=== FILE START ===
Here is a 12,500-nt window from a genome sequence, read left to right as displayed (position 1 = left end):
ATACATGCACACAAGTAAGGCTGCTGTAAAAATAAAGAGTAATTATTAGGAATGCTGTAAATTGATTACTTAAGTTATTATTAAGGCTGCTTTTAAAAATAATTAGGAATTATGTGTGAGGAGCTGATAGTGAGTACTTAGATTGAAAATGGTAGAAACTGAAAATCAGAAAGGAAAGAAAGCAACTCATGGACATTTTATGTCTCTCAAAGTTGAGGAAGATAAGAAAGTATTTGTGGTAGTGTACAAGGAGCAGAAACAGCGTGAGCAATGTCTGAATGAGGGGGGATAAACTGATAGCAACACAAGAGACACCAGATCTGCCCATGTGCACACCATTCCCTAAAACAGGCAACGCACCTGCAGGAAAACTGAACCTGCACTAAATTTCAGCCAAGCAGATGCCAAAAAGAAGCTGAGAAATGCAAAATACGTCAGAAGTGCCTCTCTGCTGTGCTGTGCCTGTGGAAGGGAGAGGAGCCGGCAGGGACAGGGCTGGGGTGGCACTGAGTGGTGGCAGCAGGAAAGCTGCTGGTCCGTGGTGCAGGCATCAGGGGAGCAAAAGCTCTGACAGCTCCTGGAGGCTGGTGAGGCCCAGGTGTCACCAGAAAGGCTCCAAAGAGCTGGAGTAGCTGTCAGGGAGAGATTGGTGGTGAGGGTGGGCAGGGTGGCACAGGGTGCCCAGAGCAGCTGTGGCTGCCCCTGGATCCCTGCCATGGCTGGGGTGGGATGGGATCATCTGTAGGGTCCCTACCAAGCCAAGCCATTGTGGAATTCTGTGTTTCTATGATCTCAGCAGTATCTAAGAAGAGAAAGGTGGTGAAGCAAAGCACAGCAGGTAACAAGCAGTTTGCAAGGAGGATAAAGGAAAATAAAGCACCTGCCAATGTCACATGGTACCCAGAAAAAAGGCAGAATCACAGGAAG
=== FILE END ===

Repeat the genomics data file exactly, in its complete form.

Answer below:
Here is a 12,500-nt window from a genome sequence, read left to right as displayed (position 1 = left end):
ATACATGCACACAAGTAAGGCTGCTGTAAAAATAAAGAGTAATTATTAGGAATGCTGTAAATTGATTACTTAAGTTATTATTAAGGCTGCTTTTAAAAATAATTAGGAATTATGTGTGAGGAGCTGATAGTGAGTACTTAGATTGAAAATGGTAGAAACTGAAAATCAGAAAGGAAAGAAAGCAACTCATGGACATTTTATGTCTCTCAAAGTTGAGGAAGATAAGAAAGTATTTGTGGTAGTGTACAAGGAGCAGAAACAGCGTGAGCAATGTCTGAATGAGGGGGGATAAACTGATAGCAACACAAGAGACACCAGATCTGCCCATGTGCACACCATTCCCTAAAACAGGCAACGCACCTGCAGGAAAACTGAACCTGCACTAAATTTCAGCCAAGCAGATGCCAAAAAGAAGCTGAGAAATGCAAAATACGTCAGAAGTGCCTCTCTGCTGTGCTGTGCCTGTGGAAGGGAGAGGAGCCGGCAGGGACAGGGCTGGGGTGGCACTGAGTGGTGGCAGCAGGAAAGCTGCTGGTCCGTGGTGCAGGCATCAGGGGAGCAAAAGCTCTGACAGCTCCTGGAGGCTGGTGAGGCCCAGGTGTCACCAGAAAGGCTCCAAAGAGCTGGAGTAGCTGTCAGGGAGAGATTGGTGGTGAGGGTGGGCAGGGTGGCACAGGGTGCCCAGAGCAGCTGTGGCTGCCCCTGGATCCCTGCCATGGCTGGGGTGGGATGGGATCATCTGTAGGGTCCCTACCAAGCCAAGCCATTGTGGAATTCTGTGTTTCTATGATCTCAGCAGTATCTAAGAAGAGAAAGGTGGTGAAGCAAAGCACAGCAGGTAACAAGCAGTTTGCAAGGAGGATAAAGGAAAATAAAGCACCTGCCAATGTCACATGGTACCCAGAAAAAAGGCAGAATCACAGGAAG